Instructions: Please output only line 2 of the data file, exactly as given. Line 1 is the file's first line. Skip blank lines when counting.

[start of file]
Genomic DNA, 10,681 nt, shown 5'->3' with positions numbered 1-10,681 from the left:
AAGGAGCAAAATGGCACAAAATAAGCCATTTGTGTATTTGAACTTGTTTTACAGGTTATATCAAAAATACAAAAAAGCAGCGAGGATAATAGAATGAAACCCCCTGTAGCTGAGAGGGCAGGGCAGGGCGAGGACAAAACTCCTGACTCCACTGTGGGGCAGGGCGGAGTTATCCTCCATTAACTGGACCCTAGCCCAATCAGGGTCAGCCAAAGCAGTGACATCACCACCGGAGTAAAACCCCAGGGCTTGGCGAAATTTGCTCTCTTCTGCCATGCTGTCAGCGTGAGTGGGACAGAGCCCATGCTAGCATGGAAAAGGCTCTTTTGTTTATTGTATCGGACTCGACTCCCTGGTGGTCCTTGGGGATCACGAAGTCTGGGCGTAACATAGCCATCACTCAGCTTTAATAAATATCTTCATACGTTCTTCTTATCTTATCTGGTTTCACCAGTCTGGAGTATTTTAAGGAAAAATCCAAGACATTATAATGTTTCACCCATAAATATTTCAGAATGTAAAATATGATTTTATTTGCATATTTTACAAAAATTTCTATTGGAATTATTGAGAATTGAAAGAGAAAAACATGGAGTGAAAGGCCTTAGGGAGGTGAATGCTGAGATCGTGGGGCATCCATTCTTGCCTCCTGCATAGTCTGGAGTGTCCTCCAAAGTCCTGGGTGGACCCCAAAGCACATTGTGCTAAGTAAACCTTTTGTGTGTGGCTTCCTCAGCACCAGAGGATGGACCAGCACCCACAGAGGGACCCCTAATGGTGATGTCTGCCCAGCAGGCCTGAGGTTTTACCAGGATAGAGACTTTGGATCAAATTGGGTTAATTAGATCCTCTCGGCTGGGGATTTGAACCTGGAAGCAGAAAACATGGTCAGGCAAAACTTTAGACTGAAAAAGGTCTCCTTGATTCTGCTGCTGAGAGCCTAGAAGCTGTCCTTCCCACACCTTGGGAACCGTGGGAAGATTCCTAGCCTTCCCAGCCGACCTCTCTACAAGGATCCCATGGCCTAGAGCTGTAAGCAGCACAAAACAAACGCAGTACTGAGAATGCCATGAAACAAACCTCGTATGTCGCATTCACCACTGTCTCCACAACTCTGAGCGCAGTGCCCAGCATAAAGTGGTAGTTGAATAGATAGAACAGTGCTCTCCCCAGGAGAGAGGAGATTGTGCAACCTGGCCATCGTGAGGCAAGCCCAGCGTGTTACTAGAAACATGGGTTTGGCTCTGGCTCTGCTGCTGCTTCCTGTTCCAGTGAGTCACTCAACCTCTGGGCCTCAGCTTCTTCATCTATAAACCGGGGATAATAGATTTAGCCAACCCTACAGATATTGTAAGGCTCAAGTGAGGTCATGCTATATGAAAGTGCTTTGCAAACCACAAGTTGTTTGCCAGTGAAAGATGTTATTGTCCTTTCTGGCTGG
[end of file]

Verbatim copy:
AAGGAGCAAAATGGCACAAAATAAGCCATTTGTGTATTTGAACTTGTTTTACAGGTTATATCAAAAATACAAAAAAGCAGCGAGGATAATAGAATGAAACCCCCTGTAGCTGAGAGGGCAGGGCAGGGCGAGGACAAAACTCCTGACTCCACTGTGGGGCAGGGCGGAGTTATCCTCCATTAACTGGACCCTAGCCCAATCAGGGTCAGCCAAAGCAGTGACATCACCACCGGAGTAAAACCCCAGGGCTTGGCGAAATTTGCTCTCTTCTGCCATGCTGTCAGCGTGAGTGGGACAGAGCCCATGCTAGCATGGAAAAGGCTCTTTTGTTTATTGTATCGGACTCGACTCCCTGGTGGTCCTTGGGGATCACGAAGTCTGGGCGTAACATAGCCATCACTCAGCTTTAATAAATATCTTCATACGTTCTTCTTATCTTATCTGGTTTCACCAGTCTGGAGTATTTTAAGGAAAAATCCAAGACATTATAATGTTTCACCCATAAATATTTCAGAATGTAAAATATGATTTTATTTGCATATTTTACAAAAATTTCTATTGGAATTATTGAGAATTGAAAGAGAAAAACATGGAGTGAAAGGCCTTAGGGAGGTGAATGCTGAGATCGTGGGGCATCCATTCTTGCCTCCTGCATAGTCTGGAGTGTCCTCCAAAGTCCTGGGTGGACCCCAAAGCACATTGTGCTAAGTAAACCTTTTGTGTGTGGCTTCCTCAGCACCAGAGGATGGACCAGCACCCACAGAGGGACCCCTAATGGTGATGTCTGCCCAGCAGGCCTGAGGTTTTACCAGGATAGAGACTTTGGATCAAATTGGGTTAATTAGATCCTCTCGGCTGGGGATTTGAACCTGGAAGCAGAAAACATGGTCAGGCAAAACTTTAGACTGAAAAAGGTCTCCTTGATTCTGCTGCTGAGAGCCTAGAAGCTGTCCTTCCCACACCTTGGGAACCGTGGGAAGATTCCTAGCCTTCCCAGCCGACCTCTCTACAAGGATCCCATGGCCTAGAGCTGTAAGCAGCACAAAACAAACGCAGTACTGAGAATGCCATGAAACAAACCTCGTATGTCGCATTCACCACTGTCTCCACAACTCTGAGCGCAGTGCCCAGCATAAAGTGGTAGTTGAATAGATAGAACAGTGCTCTCCCCAGGAGAGAGGAGATTGTGCAACCTGGCCATCGTGAGGCAAGCCCAGCGTGTTACTAGAAACATGGGTTTGGCTCTGGCTCTGCTGCTGCTTCCTGTTCCAGTGAGTCACTCAACCTCTGGGCCTCAGCTTCTTCATCTATAAACCGGGGATAATAGATTTAGCCAACCCTACAGATATTGTAAGGCTCAAGTGAGGTCATGCTATATGAAAGTGCTTTGCAAACCACAAGTTGTTTGCCAGTGAAAGATGTTATTGTCCTTTCTGGCTGG